To paraphrase Arthur Schopenhauer, genius is seeing what everyone else sees and thinking what no one else has thought. Put another way, genius is breaking down the usual silos that isolate ideas and knowledge into specific fields and purviews. Thanks to work about to be presented by researchers at Carnegie Mellon University's School of Computer Science and the Hebrew University of Jerusalem, it may soon apply to AI. The researchers have just given computers the capacity to mine patent databases and other research records in order to repurpose old ideas to solve new problems. To do it, they had to devise a method to teach computers to make analogies.
A great analogy can often be the key to innovation, making it possible to transfer knowledge from one domain to another. Now researchers have shown that rather than relying on eureka moments, crowdsourcing and AI can dramatically speed up the search for these parallels. Examples of analogies leading to major breakthroughs range from Edison's early work in motion pictures to Kepler's elucidation of the laws of planetary motion. But being able to strip away superficial differences and understand the underlying similarities between solutions to diverse problems has so far largely relied on individual genius. That doesn't need to be the case, though, according to the authors of a recent paper in PNAS.
A couple years ago I wrote about an effort to emulate analogous thinking in order to tackle difficult problems and drive innovation. The research, conducted by computer scientists at Carnegie Mellon University and Hebrew University in Jerusalem, sought to harness the power of a deceptively simple intellectual trick: Solving a complex problem by making unlikely connections to known problem-solution sets that might seem unrelated on the surface. If you could train AI to "think" analogously, the premise holds, you'll drive an explosion of innovation. The researchers are back, abetted by scientists from the Bosch Research and Technology Center in Pittsburgh, the University of Maryland, and New York University Stern School of Business, with a new report published online this week by the Proceedings of the National Academy of Sciences. The report describes a process for utilizing remote workers and AI in concert to identify analogies.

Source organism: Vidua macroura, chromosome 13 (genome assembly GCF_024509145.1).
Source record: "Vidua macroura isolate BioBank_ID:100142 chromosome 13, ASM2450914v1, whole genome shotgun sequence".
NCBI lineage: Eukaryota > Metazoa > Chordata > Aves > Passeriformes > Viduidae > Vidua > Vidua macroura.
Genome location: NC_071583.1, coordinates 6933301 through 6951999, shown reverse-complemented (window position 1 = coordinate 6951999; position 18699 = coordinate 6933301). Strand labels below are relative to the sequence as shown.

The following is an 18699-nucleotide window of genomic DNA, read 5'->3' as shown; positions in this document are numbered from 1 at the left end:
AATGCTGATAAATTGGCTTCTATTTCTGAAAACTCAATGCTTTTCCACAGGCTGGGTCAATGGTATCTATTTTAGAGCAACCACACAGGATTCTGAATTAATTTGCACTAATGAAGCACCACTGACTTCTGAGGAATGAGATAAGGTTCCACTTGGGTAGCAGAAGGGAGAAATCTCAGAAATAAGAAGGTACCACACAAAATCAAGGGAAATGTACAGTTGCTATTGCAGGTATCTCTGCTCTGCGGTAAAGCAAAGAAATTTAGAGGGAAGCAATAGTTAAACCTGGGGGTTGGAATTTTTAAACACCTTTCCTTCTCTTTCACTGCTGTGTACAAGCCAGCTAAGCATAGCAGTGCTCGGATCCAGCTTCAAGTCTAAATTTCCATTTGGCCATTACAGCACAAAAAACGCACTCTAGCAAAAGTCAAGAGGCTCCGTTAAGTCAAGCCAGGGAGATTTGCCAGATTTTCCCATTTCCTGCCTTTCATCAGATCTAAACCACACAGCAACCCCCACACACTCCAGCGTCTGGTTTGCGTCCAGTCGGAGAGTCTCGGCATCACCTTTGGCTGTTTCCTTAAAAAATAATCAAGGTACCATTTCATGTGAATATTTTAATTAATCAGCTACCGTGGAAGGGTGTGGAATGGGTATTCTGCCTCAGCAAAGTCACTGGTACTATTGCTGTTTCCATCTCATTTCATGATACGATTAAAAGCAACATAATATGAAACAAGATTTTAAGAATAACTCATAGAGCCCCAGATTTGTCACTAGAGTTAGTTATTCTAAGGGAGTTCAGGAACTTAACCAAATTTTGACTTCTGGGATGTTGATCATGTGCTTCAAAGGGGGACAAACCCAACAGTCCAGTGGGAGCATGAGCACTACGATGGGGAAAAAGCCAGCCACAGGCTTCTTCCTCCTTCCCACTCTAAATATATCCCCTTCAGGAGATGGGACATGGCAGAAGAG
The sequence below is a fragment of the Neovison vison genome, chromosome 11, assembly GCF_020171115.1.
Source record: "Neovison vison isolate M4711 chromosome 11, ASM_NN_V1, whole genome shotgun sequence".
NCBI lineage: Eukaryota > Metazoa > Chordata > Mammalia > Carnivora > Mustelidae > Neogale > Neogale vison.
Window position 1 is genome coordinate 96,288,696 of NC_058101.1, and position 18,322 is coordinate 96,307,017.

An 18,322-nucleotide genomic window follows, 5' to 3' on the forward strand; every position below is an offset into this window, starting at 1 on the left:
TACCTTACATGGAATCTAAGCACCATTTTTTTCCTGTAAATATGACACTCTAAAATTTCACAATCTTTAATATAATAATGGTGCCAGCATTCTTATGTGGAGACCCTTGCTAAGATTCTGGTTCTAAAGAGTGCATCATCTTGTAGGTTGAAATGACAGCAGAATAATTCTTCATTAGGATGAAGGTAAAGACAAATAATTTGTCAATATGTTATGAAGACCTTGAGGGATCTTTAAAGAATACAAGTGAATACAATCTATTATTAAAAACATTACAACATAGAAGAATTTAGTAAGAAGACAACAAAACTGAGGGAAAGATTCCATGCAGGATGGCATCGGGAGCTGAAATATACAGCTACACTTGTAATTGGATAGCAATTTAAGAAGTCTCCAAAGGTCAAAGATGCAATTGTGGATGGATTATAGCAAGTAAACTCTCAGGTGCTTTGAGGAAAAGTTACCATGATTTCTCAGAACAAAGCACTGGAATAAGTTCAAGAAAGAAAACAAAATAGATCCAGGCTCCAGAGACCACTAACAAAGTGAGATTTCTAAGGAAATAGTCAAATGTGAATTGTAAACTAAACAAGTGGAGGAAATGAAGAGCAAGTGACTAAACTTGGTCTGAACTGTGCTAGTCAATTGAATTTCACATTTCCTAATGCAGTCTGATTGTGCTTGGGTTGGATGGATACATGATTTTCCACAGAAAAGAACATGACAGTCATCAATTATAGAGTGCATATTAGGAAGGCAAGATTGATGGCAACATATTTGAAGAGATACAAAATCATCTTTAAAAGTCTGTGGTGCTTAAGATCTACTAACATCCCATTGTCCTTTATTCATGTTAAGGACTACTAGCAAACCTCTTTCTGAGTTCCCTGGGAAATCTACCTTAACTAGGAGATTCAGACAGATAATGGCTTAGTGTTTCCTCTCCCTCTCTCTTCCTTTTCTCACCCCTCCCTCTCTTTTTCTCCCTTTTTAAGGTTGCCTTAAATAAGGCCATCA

The availability of large idea repositories (e.g., the U.S. patent database) could significantly accelerate innovation and discovery by providing people with inspiration from solutions to analogous problems. However, finding useful analogies in these large, messy, real-world repositories remains a persistent challenge for either human or automated methods. Previous approaches include costly hand-created databases that have high relational structure (e.g., predicate calculus representations) but are very sparse. Simpler machine-learning/information-retrieval similarity metrics can scale to large, natural-language datasets, but struggle to account for structural similarity, which is central to analogy. In this paper we explore the viability and value of learning simpler structural representations, specifically, "problem schemas", which specify the purpose of a product and the mechanisms by which it achieves that purpose. Our approach combines crowdsourcing and recurrent neural networks to extract purpose and mechanism vector representations from product descriptions. We demonstrate that these learned vectors allow us to find analogies with higher precision and recall than traditional information-retrieval methods. In an ideation experiment, analogies retrieved by our models significantly increased people's likelihood of generating creative ideas compared to analogies retrieved by traditional methods. Our results suggest a promising approach to enabling computational analogy at scale is to learn and leverage weaker structural representations.